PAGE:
Sunday, 15 April 2012

Why does Power Corrupt?

Katczinsky's character in All Quiet on the Western Front comments about the effects of power on men in the army
"but the root of the matter lies elsewhere. For instance, if you train a dog to eat potatoes and then afterwards put a piece of meat in front of him, he'll snap at it, it's his nature. And if you give a man a little bit of authority he behaves just the same way, he snaps at it too. The things are precisely the same. In himself man is essentially a beast, only he butters it over like a slice of bread with a little decorum. The army is based on that; one man must always have power over the other. The mischief is merely that each one has much too much power."
By why is this generally true?

We like to think that mankind is basically good. But this observation of human nature strikes at the very heart of this notion. If man was basically good then power wouldn't corrupt: it would embellish generosity, provide the means for great benevolence, it would produce love not dread.

Instead I think that man is full of self love. We (I included) crave the adulation of others and that they would do our bidding. We want to be great. So when a person receives power they enjoy it and they wish to prove to themselves that they have it. But how can one do this? By showing that no one can prevent you doing what you want.

So let's pretend that you've been granted absolute power. You begin with reasonable requests. This gives a buzz for a bit – but aren't people just obeying you because what you're asking makes sense? So then come the unreasonable orders – and what a high. People abjectly humiliating themselves to please your every whim. Yes, truly none can prevent your will.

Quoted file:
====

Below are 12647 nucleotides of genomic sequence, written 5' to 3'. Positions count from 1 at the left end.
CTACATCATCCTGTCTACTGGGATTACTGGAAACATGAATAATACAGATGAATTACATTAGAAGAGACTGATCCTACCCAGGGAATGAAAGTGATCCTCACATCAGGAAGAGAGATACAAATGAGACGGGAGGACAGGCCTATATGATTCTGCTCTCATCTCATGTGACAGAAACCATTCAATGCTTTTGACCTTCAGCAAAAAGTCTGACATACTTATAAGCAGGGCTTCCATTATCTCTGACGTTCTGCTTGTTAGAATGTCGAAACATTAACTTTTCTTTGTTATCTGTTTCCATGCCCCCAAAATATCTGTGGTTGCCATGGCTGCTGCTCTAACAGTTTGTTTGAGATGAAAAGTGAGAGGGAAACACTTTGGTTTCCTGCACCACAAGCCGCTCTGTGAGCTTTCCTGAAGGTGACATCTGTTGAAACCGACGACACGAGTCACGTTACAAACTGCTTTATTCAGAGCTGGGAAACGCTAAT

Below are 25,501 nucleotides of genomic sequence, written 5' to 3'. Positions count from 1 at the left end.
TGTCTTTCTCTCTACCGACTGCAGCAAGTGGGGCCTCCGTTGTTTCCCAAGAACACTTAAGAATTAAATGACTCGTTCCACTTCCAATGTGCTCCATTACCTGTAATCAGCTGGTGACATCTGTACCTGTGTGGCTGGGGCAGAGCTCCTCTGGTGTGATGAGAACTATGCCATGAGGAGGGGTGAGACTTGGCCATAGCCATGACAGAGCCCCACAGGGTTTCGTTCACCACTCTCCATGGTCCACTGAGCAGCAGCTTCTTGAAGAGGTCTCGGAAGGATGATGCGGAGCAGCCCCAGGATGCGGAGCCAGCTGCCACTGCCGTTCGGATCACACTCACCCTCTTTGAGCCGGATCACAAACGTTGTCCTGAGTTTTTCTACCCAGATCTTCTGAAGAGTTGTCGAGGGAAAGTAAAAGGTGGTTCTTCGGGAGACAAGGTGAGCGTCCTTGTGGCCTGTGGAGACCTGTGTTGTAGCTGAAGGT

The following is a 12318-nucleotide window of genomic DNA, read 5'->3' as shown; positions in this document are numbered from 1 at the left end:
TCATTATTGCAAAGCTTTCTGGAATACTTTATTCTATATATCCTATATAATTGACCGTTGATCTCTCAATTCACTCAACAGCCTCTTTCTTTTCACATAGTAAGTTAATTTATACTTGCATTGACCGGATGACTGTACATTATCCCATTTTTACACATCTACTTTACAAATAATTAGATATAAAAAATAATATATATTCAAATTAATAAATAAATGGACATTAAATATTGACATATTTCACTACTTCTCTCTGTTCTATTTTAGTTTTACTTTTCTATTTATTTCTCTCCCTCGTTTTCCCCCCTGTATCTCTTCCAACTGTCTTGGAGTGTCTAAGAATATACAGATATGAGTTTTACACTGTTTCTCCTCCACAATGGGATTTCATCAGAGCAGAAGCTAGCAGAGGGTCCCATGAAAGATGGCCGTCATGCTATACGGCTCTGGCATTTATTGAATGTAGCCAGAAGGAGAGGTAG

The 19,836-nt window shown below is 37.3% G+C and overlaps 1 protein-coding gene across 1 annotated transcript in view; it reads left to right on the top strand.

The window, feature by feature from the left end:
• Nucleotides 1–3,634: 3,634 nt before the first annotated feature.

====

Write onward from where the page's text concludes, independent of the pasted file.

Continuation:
But then the nagging doubts. You can't really do anything, there are moral taboos; don't they represent the rules of some higher power?
Next the subtle whispering begins.
Why should you obey some ancient moral scruples? Who's to say you can't do these things?
Then your conscience fights back screaming – “It's wrong!”
The silky voice replies “Says who? You decide what's right and wrong.”
“God says” your conscience answers.
“Does he really?” scoffs the voice, “Like He'd strike you down?”
“Yes, you'll have to answer,” your conscience musters.
“No you won't. You're the highest power,” the voice encourages. “Now prove it. Violate these superstitions. Show the world you're just like God.”

So that's my theory. When people are given power they need to demonstrate  to themselves that they truly have it. The ultimate way to accomplish this is to do something that you know to be morally wrong - even reprehensible – and show that nothing can stop you. To prove that you are answerable to no one. This is our great desire that power unveils: to be like God.

So the fact that power corrupts people is evidence that man is fallen. That the Bible's view of man fits with reality. That we are not naturally good, but rather, selfish, consumed with ourselves and rebels against God. We have all followed after the lie of the serpent in the garden.
“No! You will not die,” the serpent said to the woman.  “In fact, God knows that when you eat it your eyes will be opened and you will be like God, knowing good and evil.”  Genesis 3:4-5.

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